In 1969 I was a member of a Peace Corps agricultural extension project sent to Thanjavur District, Tamil Nadu State, India. Thanks to irrigation, monsoons, and tropical latitude, the land was a lush green rice growing area. It was the time when the Green Revolution was being implemented, allowing farmers to dramatically increase crop yields. The new varieties of rice could effectively use large quantities of nitrogen fertilizer. This was possible because they had short strong stalks and could hold the heavy grain until harvest. This agricultural science was developed by Norman Borlaug working with the Rockefeller Foundation. He received the Nobel Prize for his work.
Growing season started in July, with release of water into the irrigation canal system, it continued through the monsoon which ended with a continuous downpour in late December. In January the temperature was moderate, later in the year the climate became dry and very hot.
The Indian government and US aid agencies were encouraging practices to take advantage of the new high yield rice. It was our job to work with government agricultural extension workers to visit farmers with recommendations and materials. Most farmers we visited had few possessions-by American standards. Farmers had cooking utensils, limited furniture and sometimes a family bicycle. They impressed on me the value of family, and the non-value of material things.
Power sprayers had been provided to protect crops against insects and disease. They often were nonfunctional. There were a number of problems including electrical and fuel malfunctions. The machines did not have a fuel filter and consequently clogged carburetor fuel jets were frequently an issue. A simple disassembly allowed the jet to be removed. Tools for clearing the jets were not available, I discovered that a piece of rice straw was a perfect tool. Pushing rice straw through the jet opening solved the problem. With that fix, the engines would roar to life.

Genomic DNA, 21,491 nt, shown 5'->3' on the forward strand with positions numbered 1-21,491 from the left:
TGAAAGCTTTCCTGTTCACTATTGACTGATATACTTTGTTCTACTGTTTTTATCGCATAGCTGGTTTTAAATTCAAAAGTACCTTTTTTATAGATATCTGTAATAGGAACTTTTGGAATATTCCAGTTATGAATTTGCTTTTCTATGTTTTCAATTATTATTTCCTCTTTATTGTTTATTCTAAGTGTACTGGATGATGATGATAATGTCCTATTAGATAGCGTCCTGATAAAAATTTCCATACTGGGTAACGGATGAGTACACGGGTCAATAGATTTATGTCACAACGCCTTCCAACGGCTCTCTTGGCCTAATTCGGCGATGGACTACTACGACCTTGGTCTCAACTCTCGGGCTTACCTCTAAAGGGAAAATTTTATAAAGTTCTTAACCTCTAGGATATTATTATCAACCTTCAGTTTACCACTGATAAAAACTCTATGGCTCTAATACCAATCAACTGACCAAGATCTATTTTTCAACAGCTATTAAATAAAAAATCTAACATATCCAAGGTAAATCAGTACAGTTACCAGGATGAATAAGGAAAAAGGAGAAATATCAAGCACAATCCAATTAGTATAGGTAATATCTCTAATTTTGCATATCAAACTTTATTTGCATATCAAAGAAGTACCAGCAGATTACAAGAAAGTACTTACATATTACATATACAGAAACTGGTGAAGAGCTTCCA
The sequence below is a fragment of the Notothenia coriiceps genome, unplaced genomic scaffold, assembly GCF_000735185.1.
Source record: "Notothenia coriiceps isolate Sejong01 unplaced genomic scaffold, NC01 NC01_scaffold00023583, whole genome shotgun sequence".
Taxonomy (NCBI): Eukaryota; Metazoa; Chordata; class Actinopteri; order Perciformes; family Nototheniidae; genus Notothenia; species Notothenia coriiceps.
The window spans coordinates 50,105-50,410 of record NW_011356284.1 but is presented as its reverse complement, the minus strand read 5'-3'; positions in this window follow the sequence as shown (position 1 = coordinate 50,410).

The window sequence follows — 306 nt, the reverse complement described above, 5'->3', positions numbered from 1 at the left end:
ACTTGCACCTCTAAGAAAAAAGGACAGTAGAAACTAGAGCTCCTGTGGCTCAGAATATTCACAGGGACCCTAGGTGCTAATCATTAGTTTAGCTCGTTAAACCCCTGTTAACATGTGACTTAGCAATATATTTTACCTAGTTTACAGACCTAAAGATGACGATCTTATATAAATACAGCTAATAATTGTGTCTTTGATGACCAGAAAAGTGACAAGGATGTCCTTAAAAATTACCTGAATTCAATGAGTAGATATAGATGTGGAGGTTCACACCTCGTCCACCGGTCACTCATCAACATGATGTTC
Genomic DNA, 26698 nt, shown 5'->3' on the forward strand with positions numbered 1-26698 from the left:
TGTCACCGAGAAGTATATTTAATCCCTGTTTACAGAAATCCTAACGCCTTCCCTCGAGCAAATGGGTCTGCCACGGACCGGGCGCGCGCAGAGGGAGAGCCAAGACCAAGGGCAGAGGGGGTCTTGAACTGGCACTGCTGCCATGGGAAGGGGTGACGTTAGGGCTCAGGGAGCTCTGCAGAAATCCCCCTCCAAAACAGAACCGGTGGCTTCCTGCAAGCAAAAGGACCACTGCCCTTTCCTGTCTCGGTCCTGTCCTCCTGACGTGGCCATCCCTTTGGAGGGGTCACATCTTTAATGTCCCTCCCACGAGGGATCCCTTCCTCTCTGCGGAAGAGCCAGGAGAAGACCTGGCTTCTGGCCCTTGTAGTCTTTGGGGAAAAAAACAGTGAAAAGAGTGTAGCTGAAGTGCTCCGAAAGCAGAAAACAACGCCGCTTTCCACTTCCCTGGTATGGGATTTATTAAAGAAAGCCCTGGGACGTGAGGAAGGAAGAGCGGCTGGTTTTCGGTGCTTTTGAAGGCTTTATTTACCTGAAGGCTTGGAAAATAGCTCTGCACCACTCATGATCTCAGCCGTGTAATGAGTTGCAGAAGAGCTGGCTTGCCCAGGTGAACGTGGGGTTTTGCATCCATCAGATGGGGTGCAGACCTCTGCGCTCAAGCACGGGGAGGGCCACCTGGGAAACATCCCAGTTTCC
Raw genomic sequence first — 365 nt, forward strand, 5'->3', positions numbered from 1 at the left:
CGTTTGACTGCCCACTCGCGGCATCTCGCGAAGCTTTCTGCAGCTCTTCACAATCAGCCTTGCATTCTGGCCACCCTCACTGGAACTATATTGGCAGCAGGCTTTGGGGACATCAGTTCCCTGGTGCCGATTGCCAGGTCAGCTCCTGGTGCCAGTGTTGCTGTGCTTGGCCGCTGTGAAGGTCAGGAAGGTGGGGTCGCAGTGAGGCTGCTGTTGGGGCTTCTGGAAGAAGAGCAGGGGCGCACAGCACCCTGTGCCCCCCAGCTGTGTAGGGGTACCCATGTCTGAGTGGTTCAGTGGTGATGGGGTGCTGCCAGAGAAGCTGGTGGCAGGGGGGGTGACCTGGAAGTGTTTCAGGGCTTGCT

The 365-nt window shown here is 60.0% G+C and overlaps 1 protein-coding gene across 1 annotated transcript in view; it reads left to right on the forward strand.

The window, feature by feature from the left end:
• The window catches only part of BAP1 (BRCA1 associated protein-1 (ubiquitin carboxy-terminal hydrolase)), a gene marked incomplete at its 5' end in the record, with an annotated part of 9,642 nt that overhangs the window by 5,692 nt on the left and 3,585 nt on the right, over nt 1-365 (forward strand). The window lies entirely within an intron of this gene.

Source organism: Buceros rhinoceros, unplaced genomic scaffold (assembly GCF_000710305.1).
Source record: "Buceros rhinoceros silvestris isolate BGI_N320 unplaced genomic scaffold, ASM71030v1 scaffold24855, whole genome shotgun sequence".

As word got out, other villages asked me to I come by and repair their sprayers. I also worked with agricultural workers in maintenance. It was a religious custom in Hindu temples to walk in a circle three times around the deity. Before attempting (hopefully) to start an engine, one of the attendees had us all smiling by jokingly circling the sprayer three times to appease the recalcitrant machine.
After about a year, I was asked to travel to the district capital to write a book about sprayer use and maintenance. It was a more or less weekly commute. I would leave Monday and return later in the week. The trip started with a mile walk to a bus stop. I waited at a coffee stall/restaurant – a thatch roof and tables. The proprietor was amused to tell his staff “Americacvica orru kap kappee kudingo” loosely translated: “Bring a cup of coffee to America”. From there it was bus and train to the Thanjavur train station where several small businesses rented bicycles. On the first trip, a vendor was clearly uncomfortable renting to a strange foreigner. After a time, with bicycles routinely returned, we had a regular working relationship.
An artist employed by the state government was sent from Chennai (Madras) to work with me to draw illustrations. With assistance of the head of the office, the book was written in Tamil script. Morning coffee was special; a gentleman wearing a white jacket and slacks would serve coffee in a china cup and saucer to each of us in the office.
This was a time when telephones were unavailable in rural Thanjavur. There were many missed meetings due to lack of communication. Despite this, the book proceeded to completion. Shortly after I completed PC service the sprayer manual was printed and distributed by the agriculture office. A PCV in my group who had extended, mailed copies to me, which I appreciated. The section on carburetor maintenance was deleted. I assumed that the government was not comfortable with villagers disassembling the machines.